Members of the algal class Phaeophyceae (brown algae) are almost entirely marine species. A few genera have been described from freshwater habitats, but their distribution and ecological requirements, especially in North America, are very poorly known. The 1st specimens of a freshwater species of brown algae from Oregon, Heribaudiella fluviatilis, were discovered in 3 localities of the McKenzie River, near McKenzie Bridge and Belknap Springs (44Â°22â€²N, 122Â°00â€²-15â€²W). This is the 4th extant population of this species known from the United States. The alga forms distinctive, macroscopic, dark brown patches on rocks in rapidly flowing water. In the McKenzie River it co-occurs, apparently year-round, with several other macrophytic algal species, including Prasiola Mexicana, Zygnema sp. (sterile), Nostoc parmelioides, N. vemlcossum, and Phormidium cf. autumnale. In cooler months the macroalgal species Ulothrix zonata and Hydrurus foetidus are also present with Heribaudiella. Photographs and ecological information are provided. We report a 380-km range extension south for the species, and thus far the most southerly population known from North America. This new record suggests that the alga may be more widespread than previously recognized and that other localities may be discovered with further study.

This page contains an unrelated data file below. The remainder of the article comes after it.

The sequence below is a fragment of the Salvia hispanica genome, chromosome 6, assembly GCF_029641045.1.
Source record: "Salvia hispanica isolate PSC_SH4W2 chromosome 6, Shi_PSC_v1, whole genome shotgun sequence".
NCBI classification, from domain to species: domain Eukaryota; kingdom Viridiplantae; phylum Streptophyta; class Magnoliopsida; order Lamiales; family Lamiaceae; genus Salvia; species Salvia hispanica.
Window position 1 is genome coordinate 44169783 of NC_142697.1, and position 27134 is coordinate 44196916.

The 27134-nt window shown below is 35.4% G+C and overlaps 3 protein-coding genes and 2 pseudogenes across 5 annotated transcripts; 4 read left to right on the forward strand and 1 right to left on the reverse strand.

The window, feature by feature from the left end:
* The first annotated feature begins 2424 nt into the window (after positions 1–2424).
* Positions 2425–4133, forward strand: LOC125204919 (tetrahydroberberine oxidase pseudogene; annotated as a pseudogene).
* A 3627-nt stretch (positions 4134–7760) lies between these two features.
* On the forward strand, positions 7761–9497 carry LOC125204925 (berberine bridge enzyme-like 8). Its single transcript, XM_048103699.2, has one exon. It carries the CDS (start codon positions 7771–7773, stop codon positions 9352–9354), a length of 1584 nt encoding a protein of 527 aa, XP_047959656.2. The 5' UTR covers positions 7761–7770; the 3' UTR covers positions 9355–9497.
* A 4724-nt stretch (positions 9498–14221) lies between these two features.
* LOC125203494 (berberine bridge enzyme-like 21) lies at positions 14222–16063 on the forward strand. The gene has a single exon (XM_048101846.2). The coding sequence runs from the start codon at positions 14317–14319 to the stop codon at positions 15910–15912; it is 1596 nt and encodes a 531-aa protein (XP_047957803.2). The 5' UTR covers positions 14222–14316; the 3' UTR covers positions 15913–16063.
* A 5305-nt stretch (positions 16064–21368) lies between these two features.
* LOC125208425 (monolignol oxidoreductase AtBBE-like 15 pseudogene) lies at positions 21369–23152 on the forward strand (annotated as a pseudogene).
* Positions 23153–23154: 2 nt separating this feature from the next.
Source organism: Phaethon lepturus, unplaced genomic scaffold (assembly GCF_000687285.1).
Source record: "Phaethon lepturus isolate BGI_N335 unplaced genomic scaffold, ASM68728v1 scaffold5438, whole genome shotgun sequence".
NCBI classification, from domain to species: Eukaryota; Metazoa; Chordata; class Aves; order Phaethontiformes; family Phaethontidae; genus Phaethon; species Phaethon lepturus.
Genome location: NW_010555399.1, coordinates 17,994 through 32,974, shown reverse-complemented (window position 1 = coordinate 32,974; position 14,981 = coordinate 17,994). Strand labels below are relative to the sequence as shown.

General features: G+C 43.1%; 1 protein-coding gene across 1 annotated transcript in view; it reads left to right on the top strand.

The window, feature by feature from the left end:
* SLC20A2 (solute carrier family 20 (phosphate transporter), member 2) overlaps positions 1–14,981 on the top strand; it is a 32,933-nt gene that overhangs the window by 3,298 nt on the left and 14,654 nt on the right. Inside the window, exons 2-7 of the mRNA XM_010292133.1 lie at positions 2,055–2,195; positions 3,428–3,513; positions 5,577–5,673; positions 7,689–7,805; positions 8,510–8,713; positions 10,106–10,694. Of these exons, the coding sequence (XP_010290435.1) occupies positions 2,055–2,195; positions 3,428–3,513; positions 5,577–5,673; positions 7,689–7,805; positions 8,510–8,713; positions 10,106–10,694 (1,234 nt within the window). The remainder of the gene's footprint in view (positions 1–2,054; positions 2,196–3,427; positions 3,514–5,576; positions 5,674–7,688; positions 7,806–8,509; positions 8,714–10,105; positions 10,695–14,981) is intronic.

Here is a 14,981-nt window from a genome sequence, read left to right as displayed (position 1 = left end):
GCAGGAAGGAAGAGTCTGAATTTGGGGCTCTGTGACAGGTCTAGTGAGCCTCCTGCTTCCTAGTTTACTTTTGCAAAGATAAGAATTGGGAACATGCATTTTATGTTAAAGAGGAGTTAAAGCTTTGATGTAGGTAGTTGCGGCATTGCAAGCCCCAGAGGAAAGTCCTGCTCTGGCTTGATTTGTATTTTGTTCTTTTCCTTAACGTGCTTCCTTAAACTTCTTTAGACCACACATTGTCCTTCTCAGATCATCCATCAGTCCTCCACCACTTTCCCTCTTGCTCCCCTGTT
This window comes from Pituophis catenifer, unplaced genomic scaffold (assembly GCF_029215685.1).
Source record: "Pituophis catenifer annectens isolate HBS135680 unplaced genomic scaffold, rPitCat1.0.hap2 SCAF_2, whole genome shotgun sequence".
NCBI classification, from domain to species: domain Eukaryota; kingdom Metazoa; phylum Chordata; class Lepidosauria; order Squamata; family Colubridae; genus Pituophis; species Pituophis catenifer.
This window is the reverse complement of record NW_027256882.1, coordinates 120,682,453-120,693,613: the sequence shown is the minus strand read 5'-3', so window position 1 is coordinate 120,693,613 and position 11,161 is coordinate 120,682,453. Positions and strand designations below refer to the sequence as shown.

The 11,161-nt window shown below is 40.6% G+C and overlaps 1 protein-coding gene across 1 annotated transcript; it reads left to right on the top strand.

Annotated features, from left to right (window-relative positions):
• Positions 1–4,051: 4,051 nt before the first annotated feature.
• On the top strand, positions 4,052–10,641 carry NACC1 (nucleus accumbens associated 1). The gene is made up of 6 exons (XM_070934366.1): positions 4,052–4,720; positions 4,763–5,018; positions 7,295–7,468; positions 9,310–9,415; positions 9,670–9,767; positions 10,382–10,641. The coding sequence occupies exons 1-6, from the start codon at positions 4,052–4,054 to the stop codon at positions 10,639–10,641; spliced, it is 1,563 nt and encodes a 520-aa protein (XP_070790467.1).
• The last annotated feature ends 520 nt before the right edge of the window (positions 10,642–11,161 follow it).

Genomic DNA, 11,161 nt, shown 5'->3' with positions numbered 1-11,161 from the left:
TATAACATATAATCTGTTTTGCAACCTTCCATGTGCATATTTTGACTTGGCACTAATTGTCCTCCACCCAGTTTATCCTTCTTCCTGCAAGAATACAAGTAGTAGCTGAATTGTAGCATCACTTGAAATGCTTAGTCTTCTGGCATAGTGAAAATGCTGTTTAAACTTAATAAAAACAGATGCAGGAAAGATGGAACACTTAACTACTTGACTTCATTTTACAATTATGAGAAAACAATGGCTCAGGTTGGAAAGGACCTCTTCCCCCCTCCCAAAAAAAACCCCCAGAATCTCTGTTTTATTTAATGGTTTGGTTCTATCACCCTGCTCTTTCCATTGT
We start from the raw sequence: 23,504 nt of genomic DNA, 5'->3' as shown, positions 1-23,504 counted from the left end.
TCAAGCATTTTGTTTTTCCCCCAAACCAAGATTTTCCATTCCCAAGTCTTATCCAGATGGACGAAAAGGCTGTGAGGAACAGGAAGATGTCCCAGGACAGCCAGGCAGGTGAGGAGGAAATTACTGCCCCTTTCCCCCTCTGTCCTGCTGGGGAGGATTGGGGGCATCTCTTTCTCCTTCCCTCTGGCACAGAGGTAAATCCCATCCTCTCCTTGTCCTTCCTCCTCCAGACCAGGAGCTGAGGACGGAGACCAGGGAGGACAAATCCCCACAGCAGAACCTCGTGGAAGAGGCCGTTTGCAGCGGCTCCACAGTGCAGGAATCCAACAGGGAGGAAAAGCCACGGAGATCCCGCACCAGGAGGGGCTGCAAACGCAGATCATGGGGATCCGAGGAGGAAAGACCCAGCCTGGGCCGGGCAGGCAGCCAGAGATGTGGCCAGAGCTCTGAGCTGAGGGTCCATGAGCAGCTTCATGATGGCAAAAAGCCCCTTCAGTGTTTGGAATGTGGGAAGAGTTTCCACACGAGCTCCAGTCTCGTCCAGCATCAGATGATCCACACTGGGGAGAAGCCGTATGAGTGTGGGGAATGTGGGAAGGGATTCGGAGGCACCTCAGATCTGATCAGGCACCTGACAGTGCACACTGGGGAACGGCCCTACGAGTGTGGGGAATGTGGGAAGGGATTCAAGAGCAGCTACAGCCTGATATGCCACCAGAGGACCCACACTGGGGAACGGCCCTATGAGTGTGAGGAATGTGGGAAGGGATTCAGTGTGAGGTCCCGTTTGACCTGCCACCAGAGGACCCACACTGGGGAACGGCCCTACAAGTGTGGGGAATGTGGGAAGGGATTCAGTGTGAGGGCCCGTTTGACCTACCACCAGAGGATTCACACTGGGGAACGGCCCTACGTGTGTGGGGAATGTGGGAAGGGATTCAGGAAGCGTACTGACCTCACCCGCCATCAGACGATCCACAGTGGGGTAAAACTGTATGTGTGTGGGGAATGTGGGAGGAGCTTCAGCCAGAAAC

Wehr, John D. and Perrone, Alissa A.
"A new record of Heribaudiella fluviatilis, a freshwater brown alga (Phaeophyceae), from Oregon,"
Western North American Naturalist: Vol. 63
, Article 13.
Available at: https://scholarsarchive.byu.edu/wnan/vol63/iss4/13